Procurement Assistance Canada also encouraged Ms. Mar to create a corporate profile on the federal government’s Indigenous Business Directory. They later recommended she become a pre-qualified services supplier on a database called ProServices and supported her during the registration process. As a result, Ms. Mar reached out to Elders in several Indigenous communities to work together on a bid for consultation services related to reconciliation with Indigenous Peoples.

Ms. Mar has even higher aspirations for the future. While she is Nlaka’pamux, Thompson River Salish, she is now looking at setting up a joint venture with a Mohawk community to bid on larger federal projects. When she’s ready, she knows Procurement Assistance Canada will be there to help her understand how to approach these contracting opportunities: “They will walk me through all the steps.”

There’s no doubt that Procurement Assistance Canada has opened new doors for Ms. Mar’s entrepreneurial ventures. “This has been a great way of advancing and balancing my business,” she notes. Ms. Mar believes that, if other small business owners knew they could figure out federal contracting with education and guidance, they would feel much more comfortable competing for contracting opportunities. She is now a strong advocate in the Indigenous community for building and growing Indigenous businesses by working with the federal government.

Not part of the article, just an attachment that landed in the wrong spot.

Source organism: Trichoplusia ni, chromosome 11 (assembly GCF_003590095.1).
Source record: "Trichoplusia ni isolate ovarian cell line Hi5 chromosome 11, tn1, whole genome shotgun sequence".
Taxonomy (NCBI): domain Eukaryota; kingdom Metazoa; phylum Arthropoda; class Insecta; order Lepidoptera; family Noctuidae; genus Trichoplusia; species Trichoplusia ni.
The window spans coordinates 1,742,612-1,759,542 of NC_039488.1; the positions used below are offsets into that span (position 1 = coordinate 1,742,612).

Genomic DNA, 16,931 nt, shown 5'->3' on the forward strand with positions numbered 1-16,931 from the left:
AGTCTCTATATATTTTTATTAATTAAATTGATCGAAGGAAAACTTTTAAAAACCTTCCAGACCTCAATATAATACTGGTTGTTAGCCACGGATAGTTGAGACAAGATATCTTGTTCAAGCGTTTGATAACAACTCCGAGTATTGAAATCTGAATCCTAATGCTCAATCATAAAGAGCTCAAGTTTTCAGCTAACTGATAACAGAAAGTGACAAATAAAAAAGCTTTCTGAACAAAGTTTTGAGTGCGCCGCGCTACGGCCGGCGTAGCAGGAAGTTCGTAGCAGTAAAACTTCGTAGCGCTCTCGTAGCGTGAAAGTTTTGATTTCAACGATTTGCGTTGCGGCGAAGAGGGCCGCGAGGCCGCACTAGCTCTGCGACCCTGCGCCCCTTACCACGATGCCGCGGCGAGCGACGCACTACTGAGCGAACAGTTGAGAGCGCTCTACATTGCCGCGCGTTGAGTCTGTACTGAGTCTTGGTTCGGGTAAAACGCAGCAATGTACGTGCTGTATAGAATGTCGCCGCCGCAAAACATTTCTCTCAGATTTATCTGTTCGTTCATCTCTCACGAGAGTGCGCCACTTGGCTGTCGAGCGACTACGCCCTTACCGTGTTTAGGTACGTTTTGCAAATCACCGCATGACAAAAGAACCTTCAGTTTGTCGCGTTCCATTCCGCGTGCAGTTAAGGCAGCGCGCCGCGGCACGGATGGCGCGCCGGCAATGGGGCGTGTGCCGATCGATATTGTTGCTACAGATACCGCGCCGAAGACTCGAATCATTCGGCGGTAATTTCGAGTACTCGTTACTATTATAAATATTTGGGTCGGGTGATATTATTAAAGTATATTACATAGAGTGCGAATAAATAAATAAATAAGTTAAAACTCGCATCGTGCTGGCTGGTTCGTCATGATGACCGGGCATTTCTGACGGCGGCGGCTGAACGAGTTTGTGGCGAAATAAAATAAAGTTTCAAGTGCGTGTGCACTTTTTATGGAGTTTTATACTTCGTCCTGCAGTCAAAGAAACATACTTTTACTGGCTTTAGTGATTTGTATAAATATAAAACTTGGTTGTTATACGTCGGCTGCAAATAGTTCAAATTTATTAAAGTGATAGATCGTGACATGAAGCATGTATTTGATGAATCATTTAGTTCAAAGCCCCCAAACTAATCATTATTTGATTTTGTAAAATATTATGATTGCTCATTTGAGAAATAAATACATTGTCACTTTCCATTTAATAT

Increasing Indigenous participation in federal procurement

The Government of Canada wants to ensure we see more success stories like Cydney Mar’s.

Engagement and reconciliation with First Nations, Métis and Inuit communities is a key federal priority. One means of furthering these reconciliation goals is by increasing the participation of Indigenous businesses in the federal procurement process, which will help these firms and communities thrive.

Most recently, the federal government has made it a requirement for all departments and agencies to award a minimum of 5% of the total value of contracts each year to Indigenous businesses. PSPC is leading the implementation of this initiative, which will be fully phased in by 2024.

Meanwhile, Procurement Assistance Canada works directly with Indigenous businesses to provide them with information on selling to the government and on opportunities and initiatives (like the Indigenous Business Directory) specific to their community. They have also established partnerships with Indigenous industry associations, such as the Canadian Aboriginal and Minority Supplier Council, to deliver seminars for their members and develop a two-way dialogue that sheds light on the community’s needs.

In addition, Procurement Assistance Canada has launched a new coaching service to help business owners from diverse social backgrounds, including Indigenous Peoples, who have had limited success competing for federal contracts. The coaching involves personal sessions within a formalized program.

Increasing Indigenous representation in the economy provides exciting opportunities for Indigenous businesses while benefiting all Canadians by creating a more competitive procurement environment.

See the article Making it easier for businesses to work with the government for more information about Procurement Assistance Canada or visit Procurement support for businesses.